We’ve all heard the phrase, ‘respect your elders”, yet how often do we have the chance to ask, and listen, to our grandparents’ wisdom? In Lives Well Lived, filmmaker Sky Bergman acquires a collective of 3,000 years of life experience to show that growing old doesn’t mean growing silent. See lives-well-lived.com.
How did you select who to interview?
The project began with my grandmother. When she was about to turn 99 years-old she was still going to the gym. It was phenomenal to see the energy she exuded at her age so I thought I should film her and ask for a few words of wisdom. After I put together the video of her at the gym, it inspired me to find other people out there who were over the age of 75, living life to the fullest. I sent out an email to about 1000 people and asked if they had someone in their lives that they wanted to nominate for the project. At that point I had no idea that it would become a feature-length film. I realized that it was important tell as many different stories as I could; so I sought out people that demonstrated a spectrum of experiences that would be relevant and inspiring to younger generations.
A lot of the people you interviewed had lives affected by World War II. Is that something you had expected?
I was surprised by an unexpected story line that emerged from the generation most impacted by WWII. As their stories unfolded it was evident that these were ordinary people who rose to the challenge of extraordinary times. I believe it is the reflective nature behind Lives Well Lived that provided a platform for their personal stories to prompt future generations to understand that democracy and human rights are fragile and to hopefully be inspired by the unbreakable human spirit.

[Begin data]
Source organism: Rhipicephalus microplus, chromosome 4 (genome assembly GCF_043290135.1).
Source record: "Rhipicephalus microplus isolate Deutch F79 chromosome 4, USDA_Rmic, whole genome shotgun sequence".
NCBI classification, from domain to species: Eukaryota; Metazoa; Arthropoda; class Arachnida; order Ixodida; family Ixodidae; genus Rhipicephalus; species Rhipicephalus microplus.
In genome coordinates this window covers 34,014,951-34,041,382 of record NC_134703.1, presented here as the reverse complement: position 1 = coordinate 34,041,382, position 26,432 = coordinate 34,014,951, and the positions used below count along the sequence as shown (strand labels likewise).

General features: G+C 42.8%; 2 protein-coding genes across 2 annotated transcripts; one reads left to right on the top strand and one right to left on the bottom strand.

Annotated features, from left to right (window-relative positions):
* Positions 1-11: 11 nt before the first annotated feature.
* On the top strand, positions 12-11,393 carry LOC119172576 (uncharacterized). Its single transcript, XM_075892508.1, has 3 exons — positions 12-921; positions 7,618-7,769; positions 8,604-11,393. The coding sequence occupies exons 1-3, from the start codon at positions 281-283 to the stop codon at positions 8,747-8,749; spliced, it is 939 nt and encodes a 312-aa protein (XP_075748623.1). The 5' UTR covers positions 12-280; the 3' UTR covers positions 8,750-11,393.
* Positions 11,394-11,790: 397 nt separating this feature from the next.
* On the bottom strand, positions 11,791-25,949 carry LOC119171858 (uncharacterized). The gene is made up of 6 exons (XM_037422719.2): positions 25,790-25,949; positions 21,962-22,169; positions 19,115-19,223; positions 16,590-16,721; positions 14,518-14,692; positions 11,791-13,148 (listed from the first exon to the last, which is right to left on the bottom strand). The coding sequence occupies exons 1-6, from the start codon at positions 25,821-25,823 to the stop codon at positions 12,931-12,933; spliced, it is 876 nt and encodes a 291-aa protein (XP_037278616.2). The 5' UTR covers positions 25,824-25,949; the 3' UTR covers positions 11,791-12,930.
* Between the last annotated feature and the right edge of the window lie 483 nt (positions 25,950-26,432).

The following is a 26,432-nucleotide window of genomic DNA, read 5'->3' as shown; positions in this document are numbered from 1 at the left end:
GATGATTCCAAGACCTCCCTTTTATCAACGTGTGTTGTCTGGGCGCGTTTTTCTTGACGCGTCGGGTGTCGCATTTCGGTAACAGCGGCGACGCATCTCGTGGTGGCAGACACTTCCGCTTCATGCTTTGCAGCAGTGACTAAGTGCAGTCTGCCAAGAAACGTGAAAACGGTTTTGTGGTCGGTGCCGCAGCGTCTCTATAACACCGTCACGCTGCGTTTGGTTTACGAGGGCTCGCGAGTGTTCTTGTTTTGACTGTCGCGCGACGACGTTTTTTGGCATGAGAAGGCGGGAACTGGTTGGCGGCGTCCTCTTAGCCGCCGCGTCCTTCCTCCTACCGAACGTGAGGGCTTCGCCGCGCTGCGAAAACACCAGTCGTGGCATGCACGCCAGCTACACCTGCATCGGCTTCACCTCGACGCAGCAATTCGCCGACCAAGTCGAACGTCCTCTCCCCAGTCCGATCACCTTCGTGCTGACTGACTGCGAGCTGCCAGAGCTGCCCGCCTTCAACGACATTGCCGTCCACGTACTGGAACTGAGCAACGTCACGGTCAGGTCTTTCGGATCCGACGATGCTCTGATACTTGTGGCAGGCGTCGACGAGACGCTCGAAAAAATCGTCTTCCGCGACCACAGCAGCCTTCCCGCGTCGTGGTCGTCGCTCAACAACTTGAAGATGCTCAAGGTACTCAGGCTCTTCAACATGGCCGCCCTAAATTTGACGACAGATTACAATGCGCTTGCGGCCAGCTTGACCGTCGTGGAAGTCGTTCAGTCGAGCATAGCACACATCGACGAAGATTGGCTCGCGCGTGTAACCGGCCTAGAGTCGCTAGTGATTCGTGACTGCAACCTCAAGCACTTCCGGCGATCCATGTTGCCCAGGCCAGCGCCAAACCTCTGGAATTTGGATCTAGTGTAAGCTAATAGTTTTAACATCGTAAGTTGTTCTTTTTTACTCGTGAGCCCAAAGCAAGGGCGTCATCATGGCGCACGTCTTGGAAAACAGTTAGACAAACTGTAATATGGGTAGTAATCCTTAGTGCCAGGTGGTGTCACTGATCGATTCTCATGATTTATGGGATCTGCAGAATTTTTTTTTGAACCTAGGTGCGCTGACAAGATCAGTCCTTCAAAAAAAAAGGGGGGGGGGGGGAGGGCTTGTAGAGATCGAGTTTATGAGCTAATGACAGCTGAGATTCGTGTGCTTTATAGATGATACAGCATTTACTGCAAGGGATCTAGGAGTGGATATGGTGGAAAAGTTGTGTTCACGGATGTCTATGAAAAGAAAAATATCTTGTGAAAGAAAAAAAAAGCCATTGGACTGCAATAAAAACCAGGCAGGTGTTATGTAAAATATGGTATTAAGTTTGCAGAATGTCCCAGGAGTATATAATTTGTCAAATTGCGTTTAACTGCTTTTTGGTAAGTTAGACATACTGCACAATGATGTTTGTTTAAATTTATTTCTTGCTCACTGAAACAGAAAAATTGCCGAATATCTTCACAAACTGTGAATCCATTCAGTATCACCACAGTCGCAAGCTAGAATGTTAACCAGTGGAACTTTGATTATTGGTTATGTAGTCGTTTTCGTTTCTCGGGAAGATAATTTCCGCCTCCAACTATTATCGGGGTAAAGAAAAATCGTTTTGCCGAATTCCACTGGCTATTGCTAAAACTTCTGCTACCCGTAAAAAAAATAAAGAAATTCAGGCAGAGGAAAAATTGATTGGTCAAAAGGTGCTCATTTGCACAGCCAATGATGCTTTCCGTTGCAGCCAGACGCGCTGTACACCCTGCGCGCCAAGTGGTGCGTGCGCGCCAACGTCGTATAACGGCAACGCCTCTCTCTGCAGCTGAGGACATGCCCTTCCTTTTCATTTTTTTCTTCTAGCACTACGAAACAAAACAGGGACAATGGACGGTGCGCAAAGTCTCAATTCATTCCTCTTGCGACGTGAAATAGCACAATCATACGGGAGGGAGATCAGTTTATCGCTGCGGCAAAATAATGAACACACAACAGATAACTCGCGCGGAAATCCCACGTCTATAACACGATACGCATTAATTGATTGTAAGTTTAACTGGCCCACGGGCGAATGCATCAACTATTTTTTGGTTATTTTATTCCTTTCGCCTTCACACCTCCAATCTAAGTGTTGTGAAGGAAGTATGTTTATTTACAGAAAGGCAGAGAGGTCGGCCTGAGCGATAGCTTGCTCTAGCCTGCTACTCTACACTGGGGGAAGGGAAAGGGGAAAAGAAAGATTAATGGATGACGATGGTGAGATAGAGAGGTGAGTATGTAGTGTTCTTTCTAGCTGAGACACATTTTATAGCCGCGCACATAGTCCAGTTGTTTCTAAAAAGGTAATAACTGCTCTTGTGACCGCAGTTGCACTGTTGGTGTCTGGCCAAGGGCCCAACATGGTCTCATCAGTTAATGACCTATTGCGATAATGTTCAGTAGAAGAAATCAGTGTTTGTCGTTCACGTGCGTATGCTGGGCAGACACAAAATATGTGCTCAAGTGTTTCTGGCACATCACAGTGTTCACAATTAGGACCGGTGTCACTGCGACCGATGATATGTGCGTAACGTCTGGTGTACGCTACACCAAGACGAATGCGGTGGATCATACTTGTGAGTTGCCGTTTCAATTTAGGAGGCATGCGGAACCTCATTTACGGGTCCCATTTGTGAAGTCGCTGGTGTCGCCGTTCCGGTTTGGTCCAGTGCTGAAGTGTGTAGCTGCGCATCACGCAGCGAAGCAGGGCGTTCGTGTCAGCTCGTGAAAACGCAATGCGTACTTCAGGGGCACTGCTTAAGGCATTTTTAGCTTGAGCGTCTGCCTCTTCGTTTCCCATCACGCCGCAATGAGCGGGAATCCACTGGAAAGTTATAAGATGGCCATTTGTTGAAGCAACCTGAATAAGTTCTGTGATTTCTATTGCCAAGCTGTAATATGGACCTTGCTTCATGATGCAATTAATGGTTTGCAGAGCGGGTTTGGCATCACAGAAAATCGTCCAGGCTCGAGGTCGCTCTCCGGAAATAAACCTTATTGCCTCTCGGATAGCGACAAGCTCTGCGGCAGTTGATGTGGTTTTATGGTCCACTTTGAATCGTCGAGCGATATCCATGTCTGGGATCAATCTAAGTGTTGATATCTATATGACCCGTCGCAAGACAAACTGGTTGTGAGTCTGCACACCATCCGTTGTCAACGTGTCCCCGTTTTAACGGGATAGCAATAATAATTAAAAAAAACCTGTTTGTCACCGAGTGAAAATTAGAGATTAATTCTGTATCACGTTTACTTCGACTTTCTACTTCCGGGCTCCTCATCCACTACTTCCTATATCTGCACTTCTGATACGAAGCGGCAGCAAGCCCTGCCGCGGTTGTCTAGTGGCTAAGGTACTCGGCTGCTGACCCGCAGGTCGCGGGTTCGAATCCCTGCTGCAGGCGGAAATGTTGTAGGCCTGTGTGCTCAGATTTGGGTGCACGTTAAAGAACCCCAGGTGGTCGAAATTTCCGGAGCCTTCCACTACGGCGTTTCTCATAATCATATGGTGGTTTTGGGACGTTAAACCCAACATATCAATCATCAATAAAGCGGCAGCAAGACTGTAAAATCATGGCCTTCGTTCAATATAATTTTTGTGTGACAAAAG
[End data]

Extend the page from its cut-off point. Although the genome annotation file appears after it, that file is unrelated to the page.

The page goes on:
What’s the most valuable lesson you gained from meeting these people?
I think the most valuable lesson of the film is that each of the people that were interviewed overcame great life challenges yet have developed a positive way of looking at life. I think my favorite quote from the film by Dr. Lou Tedone sums it up well, “Happiness is a state of mind. You can be happy with what you have, or miserable with what you don’t have. You decide.”
What inspired the questions you asked the interviewees?
I had a list of 25 questions that I asked each of the interviewees. I worked with many people to come up with the questions, because I felt that I had a great opportunity to capture the thoughts of an age group that is usually not listened to. I also consulted with a few of the social science professors at Cal Poly and they provided additional insight.
Why is it important for you to define a life well lived?
I started working on this project as I was approaching 50 years old. At that point in life, it is a good time for reflection.
What is your definition of a life well lived?
My definition of a life well lived is to be kind and loving, to try to learn something new every day, and to be grateful for what each new day will bring.